44mm x 22mm. Photograph by David Dorman.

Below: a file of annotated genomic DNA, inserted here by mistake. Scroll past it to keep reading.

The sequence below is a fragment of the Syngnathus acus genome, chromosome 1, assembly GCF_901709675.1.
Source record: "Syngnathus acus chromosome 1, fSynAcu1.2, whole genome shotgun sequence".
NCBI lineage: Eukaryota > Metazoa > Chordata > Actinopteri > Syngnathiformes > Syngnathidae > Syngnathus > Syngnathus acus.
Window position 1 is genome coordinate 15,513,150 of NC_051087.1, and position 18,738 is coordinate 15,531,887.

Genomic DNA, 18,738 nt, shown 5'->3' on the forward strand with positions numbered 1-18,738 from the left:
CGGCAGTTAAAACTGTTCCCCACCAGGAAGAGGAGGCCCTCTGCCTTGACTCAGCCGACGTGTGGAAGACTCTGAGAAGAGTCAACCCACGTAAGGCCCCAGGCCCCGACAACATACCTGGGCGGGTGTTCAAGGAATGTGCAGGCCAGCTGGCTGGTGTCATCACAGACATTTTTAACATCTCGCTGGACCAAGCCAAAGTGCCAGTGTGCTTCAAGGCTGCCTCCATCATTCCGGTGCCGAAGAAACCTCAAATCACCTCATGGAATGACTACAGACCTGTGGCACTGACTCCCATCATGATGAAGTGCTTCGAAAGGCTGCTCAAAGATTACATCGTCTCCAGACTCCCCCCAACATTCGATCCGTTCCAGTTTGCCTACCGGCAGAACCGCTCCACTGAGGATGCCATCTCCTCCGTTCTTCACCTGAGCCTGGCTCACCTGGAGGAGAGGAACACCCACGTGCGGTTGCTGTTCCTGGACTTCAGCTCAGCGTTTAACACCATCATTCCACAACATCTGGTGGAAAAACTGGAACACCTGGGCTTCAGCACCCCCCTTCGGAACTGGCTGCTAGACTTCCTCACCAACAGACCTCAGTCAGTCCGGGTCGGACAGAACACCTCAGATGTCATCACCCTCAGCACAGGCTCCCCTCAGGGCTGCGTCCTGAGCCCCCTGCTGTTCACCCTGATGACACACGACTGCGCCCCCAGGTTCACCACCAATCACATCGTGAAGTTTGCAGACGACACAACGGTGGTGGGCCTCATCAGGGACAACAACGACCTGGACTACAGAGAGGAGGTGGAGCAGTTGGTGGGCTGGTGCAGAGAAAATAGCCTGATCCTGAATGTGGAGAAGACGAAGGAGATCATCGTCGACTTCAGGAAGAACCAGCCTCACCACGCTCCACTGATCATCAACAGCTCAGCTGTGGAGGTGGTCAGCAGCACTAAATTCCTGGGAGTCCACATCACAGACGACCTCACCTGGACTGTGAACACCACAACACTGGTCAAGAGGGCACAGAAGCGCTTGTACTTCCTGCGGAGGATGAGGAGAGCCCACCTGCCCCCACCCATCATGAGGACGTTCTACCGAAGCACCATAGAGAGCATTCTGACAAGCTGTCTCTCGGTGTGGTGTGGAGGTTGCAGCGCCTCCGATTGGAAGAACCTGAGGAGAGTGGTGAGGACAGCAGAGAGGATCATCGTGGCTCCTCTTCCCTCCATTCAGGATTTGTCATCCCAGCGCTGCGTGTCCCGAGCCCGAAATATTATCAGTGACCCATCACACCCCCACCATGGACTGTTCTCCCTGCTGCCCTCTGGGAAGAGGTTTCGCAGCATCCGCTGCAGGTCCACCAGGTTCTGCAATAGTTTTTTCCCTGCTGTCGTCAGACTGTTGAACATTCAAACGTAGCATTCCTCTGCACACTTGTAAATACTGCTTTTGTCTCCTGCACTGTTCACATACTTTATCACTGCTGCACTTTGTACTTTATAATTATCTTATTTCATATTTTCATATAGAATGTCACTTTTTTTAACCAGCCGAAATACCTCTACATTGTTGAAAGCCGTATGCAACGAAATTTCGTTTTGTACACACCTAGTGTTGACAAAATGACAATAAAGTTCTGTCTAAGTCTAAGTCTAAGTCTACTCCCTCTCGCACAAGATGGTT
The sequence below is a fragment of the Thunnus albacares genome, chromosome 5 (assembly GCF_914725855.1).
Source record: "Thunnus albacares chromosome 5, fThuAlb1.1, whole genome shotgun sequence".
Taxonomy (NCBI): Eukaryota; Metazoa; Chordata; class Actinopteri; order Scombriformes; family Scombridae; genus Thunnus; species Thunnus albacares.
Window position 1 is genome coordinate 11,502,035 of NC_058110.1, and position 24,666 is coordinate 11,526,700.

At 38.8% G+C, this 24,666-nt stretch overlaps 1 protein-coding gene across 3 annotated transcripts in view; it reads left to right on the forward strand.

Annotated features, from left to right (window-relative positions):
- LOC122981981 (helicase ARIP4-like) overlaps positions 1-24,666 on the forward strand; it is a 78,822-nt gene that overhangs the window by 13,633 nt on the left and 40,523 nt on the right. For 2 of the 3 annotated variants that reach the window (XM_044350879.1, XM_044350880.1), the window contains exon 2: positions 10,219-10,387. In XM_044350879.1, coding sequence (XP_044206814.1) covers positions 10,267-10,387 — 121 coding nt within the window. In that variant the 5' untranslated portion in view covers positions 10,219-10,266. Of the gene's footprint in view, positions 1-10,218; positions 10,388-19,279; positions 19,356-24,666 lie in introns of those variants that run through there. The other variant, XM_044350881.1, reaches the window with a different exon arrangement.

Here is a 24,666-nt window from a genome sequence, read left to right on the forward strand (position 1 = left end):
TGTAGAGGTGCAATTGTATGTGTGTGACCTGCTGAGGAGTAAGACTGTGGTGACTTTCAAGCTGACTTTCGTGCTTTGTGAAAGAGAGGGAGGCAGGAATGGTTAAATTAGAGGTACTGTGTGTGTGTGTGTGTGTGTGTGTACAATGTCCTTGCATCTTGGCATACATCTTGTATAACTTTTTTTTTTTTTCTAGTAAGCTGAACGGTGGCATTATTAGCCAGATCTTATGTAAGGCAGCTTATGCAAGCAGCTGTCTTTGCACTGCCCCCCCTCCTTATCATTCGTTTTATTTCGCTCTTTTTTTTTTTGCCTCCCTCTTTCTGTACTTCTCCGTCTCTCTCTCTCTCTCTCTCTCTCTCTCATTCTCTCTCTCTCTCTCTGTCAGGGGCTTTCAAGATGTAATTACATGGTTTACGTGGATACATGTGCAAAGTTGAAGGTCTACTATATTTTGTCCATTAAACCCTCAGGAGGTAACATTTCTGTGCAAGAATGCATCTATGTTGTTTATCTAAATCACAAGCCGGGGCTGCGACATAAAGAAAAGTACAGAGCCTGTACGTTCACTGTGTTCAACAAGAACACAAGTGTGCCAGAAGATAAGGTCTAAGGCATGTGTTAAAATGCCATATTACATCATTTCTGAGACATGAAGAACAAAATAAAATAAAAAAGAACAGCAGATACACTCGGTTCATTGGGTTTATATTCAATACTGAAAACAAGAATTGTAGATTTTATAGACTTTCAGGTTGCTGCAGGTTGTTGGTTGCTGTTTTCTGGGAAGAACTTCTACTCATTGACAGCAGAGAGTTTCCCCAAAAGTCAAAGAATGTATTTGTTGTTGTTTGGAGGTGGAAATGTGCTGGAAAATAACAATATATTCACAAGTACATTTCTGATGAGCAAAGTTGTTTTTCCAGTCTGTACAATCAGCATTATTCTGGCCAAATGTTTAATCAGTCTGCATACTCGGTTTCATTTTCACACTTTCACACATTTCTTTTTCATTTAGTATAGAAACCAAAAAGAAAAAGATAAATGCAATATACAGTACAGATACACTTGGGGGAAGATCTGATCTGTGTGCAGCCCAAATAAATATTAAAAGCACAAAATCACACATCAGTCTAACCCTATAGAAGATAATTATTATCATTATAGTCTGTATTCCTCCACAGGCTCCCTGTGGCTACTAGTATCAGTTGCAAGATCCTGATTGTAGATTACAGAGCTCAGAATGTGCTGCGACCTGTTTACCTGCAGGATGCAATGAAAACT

During the March of 2014 I took a date to Kinneff, and we carefully negotiated very muddy fields and fences to access the most productive area I am yet aware of. I was unable to find much of anything of agate-persuasion during most of our time there, however, this stone revealed itself to me as a full nodule close to the weedy strandline on the shore. In most occurences, Kinneff agates appear as partial nodules, or as shards. This was a rarity, and in displaying fine lilac and grey-blue colouring, as well as probable mossy inclusions, was an example of a type of agate not yet encountered at the location. Upon being cut, by a good friend, the stone was revealed further to be of exeptional quality, with highly intricate fortifications. Agates found in the shire of Kincardine tend to the colours and markings of those found at Barras Quarry, being part of the same andesite. However, beach agates are always, in my experience, far more varied in type and colouration than those found within the matrix in quarries and cuttings. This is obviously because specimens here represent the whole area, including lava flows not accessible onshore. I have followed the wild and rocky shore to the aforementioned location, and gotten my feet wet! If you explore Kinneff, try to do so at low tide or via the farmland. It's a place where exciting agate discoveries may yet be made. However, it is worth noting their general scarcity in the area.